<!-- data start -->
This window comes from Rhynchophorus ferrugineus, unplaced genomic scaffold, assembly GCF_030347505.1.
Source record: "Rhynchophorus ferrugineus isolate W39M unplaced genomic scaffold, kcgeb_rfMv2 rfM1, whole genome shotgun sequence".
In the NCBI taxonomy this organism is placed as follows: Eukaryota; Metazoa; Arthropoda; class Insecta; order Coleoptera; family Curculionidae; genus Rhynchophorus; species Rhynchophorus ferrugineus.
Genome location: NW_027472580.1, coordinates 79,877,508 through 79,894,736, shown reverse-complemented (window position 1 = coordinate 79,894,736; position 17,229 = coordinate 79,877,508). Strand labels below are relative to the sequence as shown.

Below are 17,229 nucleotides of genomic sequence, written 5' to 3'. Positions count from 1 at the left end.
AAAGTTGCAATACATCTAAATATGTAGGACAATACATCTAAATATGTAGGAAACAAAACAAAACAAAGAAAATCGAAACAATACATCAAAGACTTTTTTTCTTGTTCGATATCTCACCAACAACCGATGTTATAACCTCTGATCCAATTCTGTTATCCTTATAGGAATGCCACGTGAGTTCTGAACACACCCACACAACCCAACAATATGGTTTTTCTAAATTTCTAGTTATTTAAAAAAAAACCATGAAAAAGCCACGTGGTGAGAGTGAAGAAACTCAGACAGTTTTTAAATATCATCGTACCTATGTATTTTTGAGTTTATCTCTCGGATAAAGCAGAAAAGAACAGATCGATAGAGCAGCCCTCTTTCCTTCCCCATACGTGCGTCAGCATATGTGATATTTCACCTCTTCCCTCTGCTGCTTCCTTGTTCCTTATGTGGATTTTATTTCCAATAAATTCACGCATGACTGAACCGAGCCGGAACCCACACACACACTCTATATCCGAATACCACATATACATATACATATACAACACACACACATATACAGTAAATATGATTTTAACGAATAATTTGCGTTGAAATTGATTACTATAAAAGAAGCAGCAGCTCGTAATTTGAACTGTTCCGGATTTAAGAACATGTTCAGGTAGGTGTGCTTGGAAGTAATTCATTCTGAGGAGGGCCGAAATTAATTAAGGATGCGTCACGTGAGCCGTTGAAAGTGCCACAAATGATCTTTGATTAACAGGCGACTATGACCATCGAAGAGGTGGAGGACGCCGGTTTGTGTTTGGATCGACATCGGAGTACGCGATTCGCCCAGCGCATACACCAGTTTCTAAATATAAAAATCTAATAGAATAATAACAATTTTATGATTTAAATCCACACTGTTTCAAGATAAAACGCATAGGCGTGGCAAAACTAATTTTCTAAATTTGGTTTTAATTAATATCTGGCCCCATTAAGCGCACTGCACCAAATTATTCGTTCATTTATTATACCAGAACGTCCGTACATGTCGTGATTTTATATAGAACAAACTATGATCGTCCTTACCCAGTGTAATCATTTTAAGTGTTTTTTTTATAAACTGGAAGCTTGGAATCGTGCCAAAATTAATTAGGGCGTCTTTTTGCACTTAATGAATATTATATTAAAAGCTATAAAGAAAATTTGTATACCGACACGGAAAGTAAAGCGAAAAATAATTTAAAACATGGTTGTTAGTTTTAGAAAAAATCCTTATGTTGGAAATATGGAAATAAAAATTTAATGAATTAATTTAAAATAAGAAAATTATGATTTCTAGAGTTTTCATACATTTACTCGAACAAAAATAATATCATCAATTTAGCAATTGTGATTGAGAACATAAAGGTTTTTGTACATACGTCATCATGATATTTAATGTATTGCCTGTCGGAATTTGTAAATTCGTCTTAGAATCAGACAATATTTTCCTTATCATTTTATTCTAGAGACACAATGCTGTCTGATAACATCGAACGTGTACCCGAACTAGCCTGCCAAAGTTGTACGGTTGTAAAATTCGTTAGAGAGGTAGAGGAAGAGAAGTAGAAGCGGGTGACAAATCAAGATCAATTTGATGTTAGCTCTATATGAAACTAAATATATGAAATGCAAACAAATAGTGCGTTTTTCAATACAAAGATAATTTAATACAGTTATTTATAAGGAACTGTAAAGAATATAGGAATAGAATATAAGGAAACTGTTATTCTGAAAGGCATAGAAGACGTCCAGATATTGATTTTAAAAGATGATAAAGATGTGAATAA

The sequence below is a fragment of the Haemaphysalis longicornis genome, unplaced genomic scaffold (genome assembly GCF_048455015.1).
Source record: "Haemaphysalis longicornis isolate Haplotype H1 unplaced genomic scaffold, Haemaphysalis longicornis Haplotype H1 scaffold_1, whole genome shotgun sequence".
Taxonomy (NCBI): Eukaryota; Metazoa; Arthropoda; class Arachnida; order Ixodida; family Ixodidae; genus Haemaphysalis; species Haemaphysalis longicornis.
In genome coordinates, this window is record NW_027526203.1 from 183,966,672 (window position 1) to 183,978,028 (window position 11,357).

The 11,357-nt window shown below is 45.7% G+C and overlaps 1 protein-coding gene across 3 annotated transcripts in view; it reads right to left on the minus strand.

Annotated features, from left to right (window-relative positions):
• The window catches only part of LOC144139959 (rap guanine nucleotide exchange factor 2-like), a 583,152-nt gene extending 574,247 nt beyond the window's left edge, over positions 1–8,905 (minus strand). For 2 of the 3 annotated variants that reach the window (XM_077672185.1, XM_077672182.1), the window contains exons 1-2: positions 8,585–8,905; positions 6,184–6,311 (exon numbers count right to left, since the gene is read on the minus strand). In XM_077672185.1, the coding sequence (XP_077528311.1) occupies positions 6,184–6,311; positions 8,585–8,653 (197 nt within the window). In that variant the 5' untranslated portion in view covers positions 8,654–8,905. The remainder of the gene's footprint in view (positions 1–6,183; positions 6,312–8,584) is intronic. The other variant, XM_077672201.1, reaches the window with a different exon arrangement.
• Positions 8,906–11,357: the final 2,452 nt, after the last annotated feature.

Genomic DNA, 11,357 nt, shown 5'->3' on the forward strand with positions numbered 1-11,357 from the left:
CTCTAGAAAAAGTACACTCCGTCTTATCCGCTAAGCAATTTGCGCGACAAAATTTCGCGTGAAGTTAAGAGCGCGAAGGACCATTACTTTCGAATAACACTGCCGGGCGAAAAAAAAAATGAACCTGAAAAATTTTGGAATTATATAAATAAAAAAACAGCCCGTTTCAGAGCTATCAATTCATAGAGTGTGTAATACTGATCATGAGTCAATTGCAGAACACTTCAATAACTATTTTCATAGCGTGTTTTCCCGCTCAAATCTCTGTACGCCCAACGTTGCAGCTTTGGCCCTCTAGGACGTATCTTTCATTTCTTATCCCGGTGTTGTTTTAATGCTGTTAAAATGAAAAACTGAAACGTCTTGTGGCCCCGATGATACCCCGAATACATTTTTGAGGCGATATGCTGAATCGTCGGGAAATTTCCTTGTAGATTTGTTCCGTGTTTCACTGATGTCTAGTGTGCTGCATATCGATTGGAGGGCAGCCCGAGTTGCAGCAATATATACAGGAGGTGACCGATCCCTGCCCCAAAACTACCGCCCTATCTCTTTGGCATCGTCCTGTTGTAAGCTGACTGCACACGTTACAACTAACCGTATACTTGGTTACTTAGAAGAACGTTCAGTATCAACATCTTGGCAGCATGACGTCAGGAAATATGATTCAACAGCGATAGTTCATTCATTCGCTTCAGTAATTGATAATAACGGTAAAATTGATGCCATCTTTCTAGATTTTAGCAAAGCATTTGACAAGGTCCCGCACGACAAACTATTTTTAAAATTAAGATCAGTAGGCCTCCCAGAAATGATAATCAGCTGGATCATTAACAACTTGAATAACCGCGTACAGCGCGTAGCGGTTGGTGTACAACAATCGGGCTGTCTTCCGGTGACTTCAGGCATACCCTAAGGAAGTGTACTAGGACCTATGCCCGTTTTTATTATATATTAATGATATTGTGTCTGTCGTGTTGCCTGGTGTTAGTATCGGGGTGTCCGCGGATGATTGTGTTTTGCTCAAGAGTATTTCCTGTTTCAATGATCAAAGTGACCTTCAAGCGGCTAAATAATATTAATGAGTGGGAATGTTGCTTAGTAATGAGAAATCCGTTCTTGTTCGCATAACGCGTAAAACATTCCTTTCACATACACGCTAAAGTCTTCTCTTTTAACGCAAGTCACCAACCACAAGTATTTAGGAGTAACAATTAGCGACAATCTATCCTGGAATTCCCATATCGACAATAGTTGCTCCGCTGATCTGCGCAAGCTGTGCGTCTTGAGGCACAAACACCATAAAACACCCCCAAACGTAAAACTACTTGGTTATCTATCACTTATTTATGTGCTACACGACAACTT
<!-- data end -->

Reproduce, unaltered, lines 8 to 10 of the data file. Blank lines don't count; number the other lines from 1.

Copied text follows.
Source record: "Haemaphysalis longicornis isolate Haplotype H1 unplaced genomic scaffold, Haemaphysalis longicornis Haplotype H1 scaffold_1, whole genome shotgun sequence".
Taxonomy (NCBI): Eukaryota; Metazoa; Arthropoda; class Arachnida; order Ixodida; family Ixodidae; genus Haemaphysalis; species Haemaphysalis longicornis.
In genome coordinates, this window is record NW_027526203.1 from 183,966,672 (window position 1) to 183,978,028 (window position 11,357).